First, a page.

CNR - Institute of Neuroscience CNR
Institute of Neuroscience


Function of AMPA receptors and associated proteins in synapses

Our interest is centred on understanding the functional role of proteins associated to postsynaptic membrane of excitatory synapses in the mammalian central nervous system. In particular, we focused to study the role of various components of postsynaptic density (PSD) and of glutamate receptors. Currently, the laboratory is following a main project in the molecular regulation of glutamate receptors trafficking at synapses by Myosin motor.

AMPA receptors can cycle in and out of the postsynaptic membrane, and regulated receptor trafficking is a key factor in changing synaptic strength (Passafaro et al, 2001). There is evidence that a number of proteins that directly interact with specific AMPA receptor subunits may play important roles in AMPA receptor trafficking and targeting. AMPA receptors are heteromeric complexes composed of different combinations of four subunits, of which GluR1, GluR2 and GluR3 predominate in mature hippocampal neurons. The extracellular domain of AMPA receptors interacts with NARP, a neuronal-activity-regulated pentraxin and this interaction seems important for synaptic trafficking and clustering of receptors. We have recently demonstrated that via its extracellular N-terminal domain (NTD), AMPA receptor subunit GluR2 promotes the formation and growth of dendritic spines in cultured hippocampal neurons (Passafaro et al 2003). The mechanism involves a specific and direct interaction of N-terminal of GluR2 with N-cadherin, suggesting that GluR2 stimulates synaptic development and dendritic spines formation by a novel structural interaction at the synaptic junction (Saglietti et al, 2007). GluR1 and GluR2/3 differ in their cytoplasmic tail domains, the C-termini of which interact with distinct PDZ scaffold proteins: GluR1 with SAP97 and GluR2/3 with GRIP/ABP and PICK-1.


The C-terminal tail of GluR2 also binds to NSF and we found that NSF interaction is necessary for rapid surface delivery of the GluR2 subunits from intracellular compartments and for rapid incorporation of the receptor into the synapse (Beretta et al 2005). We also found that, in rat hippocampus, the insertion of AMPA receptors (AMPARs) into spines during synaptic plasticity requires a specific motor protein, which we identified as myosin Va. We found that myosin Va associates with AMPARs through its cargo binding domain. This interaction was enhanced by active, GTP-bound Rab11, which is also transported by the motor protein. Myosin Va mediated the CaMKII-triggered translocation of GluR1 receptors from the dendritic shaft into spines, but it was not required for constitutive GluR2 trafficking. Accordingly, myosin Va was specifically required for long-term potentiation, but not for basal synaptic transmission. In summary, we identified the specific motor protein and organelle acceptor that catalyze the directional transport of AMPARs into spines during activity-dependent synaptic plasticity (Correia et al 2008).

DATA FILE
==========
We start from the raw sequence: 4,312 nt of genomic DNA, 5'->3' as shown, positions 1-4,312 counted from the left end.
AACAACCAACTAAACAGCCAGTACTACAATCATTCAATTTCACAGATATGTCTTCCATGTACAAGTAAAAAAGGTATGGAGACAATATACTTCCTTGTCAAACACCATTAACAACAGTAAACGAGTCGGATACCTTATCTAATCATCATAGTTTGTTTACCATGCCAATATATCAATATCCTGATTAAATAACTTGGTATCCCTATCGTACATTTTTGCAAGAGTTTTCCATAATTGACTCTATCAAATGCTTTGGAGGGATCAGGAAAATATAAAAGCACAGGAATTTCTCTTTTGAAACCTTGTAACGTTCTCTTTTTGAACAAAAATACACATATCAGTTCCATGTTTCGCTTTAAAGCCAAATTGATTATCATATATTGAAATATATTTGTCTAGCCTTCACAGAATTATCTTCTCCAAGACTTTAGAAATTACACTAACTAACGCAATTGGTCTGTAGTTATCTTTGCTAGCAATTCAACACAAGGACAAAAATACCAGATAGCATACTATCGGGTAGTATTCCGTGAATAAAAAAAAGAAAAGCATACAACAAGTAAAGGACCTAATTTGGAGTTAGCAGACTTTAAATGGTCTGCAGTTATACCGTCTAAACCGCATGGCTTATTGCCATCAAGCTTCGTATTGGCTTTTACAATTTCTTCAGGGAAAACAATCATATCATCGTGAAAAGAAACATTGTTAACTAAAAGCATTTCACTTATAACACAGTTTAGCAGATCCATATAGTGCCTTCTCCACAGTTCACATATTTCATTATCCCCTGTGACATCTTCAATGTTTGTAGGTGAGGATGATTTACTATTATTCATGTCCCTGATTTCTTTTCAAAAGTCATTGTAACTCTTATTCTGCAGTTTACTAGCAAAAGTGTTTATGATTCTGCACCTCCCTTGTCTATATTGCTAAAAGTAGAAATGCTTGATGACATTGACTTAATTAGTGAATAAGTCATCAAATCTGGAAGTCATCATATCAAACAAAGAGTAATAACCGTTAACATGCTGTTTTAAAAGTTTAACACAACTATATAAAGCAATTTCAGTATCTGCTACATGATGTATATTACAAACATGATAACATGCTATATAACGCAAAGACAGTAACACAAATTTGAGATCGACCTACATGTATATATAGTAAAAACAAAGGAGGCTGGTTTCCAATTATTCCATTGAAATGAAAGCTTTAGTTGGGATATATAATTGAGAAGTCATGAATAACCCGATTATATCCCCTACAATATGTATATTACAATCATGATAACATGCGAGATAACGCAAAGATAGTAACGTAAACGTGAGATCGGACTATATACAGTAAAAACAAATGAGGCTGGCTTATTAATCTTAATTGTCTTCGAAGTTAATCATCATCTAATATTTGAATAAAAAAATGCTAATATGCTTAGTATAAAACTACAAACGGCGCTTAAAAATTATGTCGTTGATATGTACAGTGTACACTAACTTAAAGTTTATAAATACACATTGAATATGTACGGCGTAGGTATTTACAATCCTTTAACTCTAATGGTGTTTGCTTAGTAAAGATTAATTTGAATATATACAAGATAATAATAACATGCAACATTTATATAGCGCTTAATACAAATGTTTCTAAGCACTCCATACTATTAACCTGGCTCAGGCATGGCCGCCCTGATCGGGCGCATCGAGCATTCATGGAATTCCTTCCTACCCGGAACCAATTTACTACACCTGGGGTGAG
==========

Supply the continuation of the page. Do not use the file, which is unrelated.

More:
• Correia SS, Bassani S, Brown TC, Lisé MF, Backos DS, El-Husseini A, Passafaro M, Esteban JA (2008) Motor protein-dependent transport of AMPA receptors into spines during long-term potentiation. Nat. Neurosci. 11:457-66.
  • Saglietti L, Dequidt C, Kamieniarz K, Rousset MC, Valnegri P, Thoumine O, Beretta F, Fagni L, Choquet D, Sala C, Sheng M, Passafaro M (2007) Extracellular interactions between GluR2 and N-cadherin in spine regulation. Neuron 54:461-77.
  • Passafaro M, Nakagawa T, Sala C, Sheng M (2003) Induction of dendritic spines by an extracellular domain of AMPA receptor subunit GluR2. Nature 424:677-81.
  • Passafaro M, Piëch V, Sheng M (2001) Subunit-specific temporal and spatial patterns of AMPA receptor exocytosis in hippocampal neurons. Nat. Neurosci. 4:917-26.
  • Passafaro M, Sala C, Niethammer M, Sheng M (1999) Microtubule binding by CRIPT and its potential role in the synaptic clustering of PSD-95. Nat. Neurosci. 2:1063-9.


Fondazione CARIPLO, 2003-2005

European Community, External collaborator of Dr. Carlo Sala, SYNSCAFF

Project, STREP action VI Program, 2004-2006

AIRC, 2004-2006

Compagnia San Paolo, 2005-06

Royal Society Award (International Joint Project), 2008-2010


  • M. Sheng, The Picower Center for Learning and Memory and Howard Hughes Medical Institute Massachusetts Institute of Technology, Cambridge, MA, USA.
  • D. Choquet, CNRS, Bordeaux, France.
  • L. Fagni, CNRS UPR 9023, Montpellier, France.
  • J. Esteban, Department of Pharmacology, University of Michigan Medical School, Ann Arbor, MI, USA.


PI photo

Maria Passafaro

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email  +39 02 5031 7102

Participating staff